An alcoholic beverage believed to have already been drunk by the Romans and Greeks in ancient times. It is simply made by fermenting apples. Therefore it is a form of wine, hence the name "Apfelwein" or "Apple Wine". It has a slightly sourish taste but is refreshing and often mixed with a good dash of sparkling or carbonated water. It is drunk mainly during the summertime in Hessian beer gardens (Biergarten) but is often enjoyed year 'round.

Where's it from?

The Apfelwein we know today has its roots in the city of Frankfurt, Germany and has been produced there since the sixteenth century. Today Frankfurt and the surrounding area are still the center of production and consumption of Apfelwein; "Äppelwoi" or "Äppler" as the hessian dialect dictates.

Sounds like a delightful beverage! Where can I get it?

Apfelwein can be purchased in stores or in a special "Kelterei" where it is exclusively produced. There are many of these Keltereien in and around Frankfurt and in the region of Hessen. You can find one in most towns. If you want the real thing, buy it from one of these places. Invite some friends over to drink it though, as you will be getting the Wein in at least a 5 liter canister (bit more than a Gallon). It will cost you a little less than a Euro per Liter. Don't forget to bring the canister back if you can, there's usually a substantial refund on it.

As of now I have no clue where to get Apfelwein except in Germany, where even there it isn't sold in all regions. You might want to ask some German friends of yours, travel to Hessen or even make the stuff yourself. If you decide to do the latter, tell me!

How should I drink it?

Apart from pouring it down your throat, proper Apfelwein enjoyment consists of drinking the stuff at 11-14 degrees centigrade or simply "cool". The drink should be served in a special glass called "Geripptes" which is a large glass which becomes wider near the top and has vertical rows of diamond shapes on the outside (just decoration, but it's TRADITION dammit! *wink*). For larger groups of people, the Apfelwein is traditionally served in a large jug called a "Bembel". These are typically grey earthenware and hold around 5 Liters. You can drink Apfelwein pure, but it is widely accepted to pour a good measure of sparkling water into the drink. This is a "Saures". Drinking a "Süsses", or Apfelwein with a lemonade or soda such as Fanta makes the drink much sweeter, but that's only for girls anyway. There also exists the blasphemious act of pouring Coke into Apfelwein, but luckily most who do this are shunned (such as teenagers).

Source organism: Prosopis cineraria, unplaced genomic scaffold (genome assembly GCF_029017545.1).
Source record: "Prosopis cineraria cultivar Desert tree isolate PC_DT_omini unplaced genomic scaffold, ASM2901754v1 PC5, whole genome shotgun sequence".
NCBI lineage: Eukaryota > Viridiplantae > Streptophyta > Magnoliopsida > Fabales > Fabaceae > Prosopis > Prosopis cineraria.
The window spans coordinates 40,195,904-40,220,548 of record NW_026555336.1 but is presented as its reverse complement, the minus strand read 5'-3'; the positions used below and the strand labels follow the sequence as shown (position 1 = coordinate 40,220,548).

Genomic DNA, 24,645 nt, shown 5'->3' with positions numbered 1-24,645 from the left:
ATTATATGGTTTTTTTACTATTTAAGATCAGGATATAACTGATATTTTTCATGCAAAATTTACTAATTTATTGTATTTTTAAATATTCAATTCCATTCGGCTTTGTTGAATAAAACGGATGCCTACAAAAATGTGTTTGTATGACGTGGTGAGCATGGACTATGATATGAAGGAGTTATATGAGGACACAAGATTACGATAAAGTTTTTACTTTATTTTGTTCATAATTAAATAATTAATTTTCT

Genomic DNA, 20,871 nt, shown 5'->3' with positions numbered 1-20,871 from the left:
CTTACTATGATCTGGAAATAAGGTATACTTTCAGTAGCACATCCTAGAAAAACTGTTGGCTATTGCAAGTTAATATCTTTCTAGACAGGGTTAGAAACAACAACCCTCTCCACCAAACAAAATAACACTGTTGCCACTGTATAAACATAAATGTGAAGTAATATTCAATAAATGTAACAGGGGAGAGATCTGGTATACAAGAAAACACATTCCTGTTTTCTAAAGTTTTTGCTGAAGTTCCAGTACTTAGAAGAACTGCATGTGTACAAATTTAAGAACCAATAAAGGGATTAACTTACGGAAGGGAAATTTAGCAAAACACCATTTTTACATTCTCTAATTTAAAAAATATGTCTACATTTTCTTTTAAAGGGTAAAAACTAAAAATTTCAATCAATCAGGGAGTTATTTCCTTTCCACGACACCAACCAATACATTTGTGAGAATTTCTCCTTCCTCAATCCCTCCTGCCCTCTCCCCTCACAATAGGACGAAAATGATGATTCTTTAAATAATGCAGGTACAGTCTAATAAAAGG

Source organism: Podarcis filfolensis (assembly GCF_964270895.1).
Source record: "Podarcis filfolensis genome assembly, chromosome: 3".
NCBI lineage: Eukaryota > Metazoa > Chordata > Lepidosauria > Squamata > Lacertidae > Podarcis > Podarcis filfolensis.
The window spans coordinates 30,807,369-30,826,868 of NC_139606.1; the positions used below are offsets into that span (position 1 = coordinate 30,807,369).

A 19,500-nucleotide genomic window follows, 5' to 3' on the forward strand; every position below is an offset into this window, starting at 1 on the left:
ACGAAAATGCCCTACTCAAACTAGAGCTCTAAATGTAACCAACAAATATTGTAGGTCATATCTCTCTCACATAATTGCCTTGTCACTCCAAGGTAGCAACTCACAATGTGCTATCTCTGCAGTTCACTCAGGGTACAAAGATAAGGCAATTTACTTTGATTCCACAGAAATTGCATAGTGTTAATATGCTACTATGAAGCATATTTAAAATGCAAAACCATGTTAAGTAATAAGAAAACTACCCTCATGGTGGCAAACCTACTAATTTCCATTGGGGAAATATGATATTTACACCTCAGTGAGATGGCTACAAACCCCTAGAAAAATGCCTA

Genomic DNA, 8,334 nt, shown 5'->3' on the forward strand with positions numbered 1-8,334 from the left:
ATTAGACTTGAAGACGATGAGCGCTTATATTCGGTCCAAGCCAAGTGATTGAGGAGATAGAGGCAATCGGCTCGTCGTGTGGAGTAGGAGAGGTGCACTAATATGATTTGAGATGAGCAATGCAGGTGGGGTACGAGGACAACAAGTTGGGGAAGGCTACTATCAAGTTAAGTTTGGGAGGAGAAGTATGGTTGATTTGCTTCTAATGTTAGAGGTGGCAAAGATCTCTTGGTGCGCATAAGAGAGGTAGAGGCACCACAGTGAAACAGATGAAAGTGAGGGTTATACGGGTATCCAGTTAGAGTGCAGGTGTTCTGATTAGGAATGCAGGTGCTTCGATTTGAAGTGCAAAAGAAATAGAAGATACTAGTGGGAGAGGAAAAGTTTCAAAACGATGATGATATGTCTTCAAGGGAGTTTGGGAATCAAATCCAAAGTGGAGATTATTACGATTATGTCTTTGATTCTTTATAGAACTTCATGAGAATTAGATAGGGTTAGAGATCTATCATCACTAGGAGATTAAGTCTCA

You're making me thirsty...can I make it myself?

The fact that Apfelwein consists solely of fermented apple juice makes it relatively easy to "kelter" it yourself. You must start out with a quantity of apple juice, preferably pressed from fresh apples. I'm not sure if juice from the supermarket can be used, since I believe the juice is boiled first, but it may be worth a try. You also need fermenting apparatus such as fermenting canisters or tanks. Fill these with the pressed apple juice and leave about 10 to 15% of the space free. Make sure no air can reach the liquid, but the pressure caused by the fermentation process can escape. Store the apparatus in a cellar and keep the juice at an optimal 14 degrees centigrade. Fermentation will begin 1-3 days later and is characterized by a foamy substance that will begin to fill the container. After 2-3 weeks this will subside and you must fill the remaining space with apple juice. After that you must wait another 6-12 weeks at the end of which you may enjoy your Apfelwein. Prost!

Appendix A - Ordering an Apfelwein

<Waiter> Was kann ich ihnen bringen? (What can I bring you?)

Possible Answers:

<Tourist> Ich möchte einen sauren/süssen/puren Apfelwein, bitte. (I would like a sour/sweet/pure apple wine, please)
<Tourist> Ich nehme nen' grossen Sauren. (I'll have a large (.5 Liters) sour apple wine.)
<Tourist> Ich hätt gern nen' kleinen Äppler, pur. (I'd like a small apple wine, pure.)

<Waiter> Hier, bitte. (There you are.)
<Tourist> Danke. (Thank you.)

German speaking persons can check out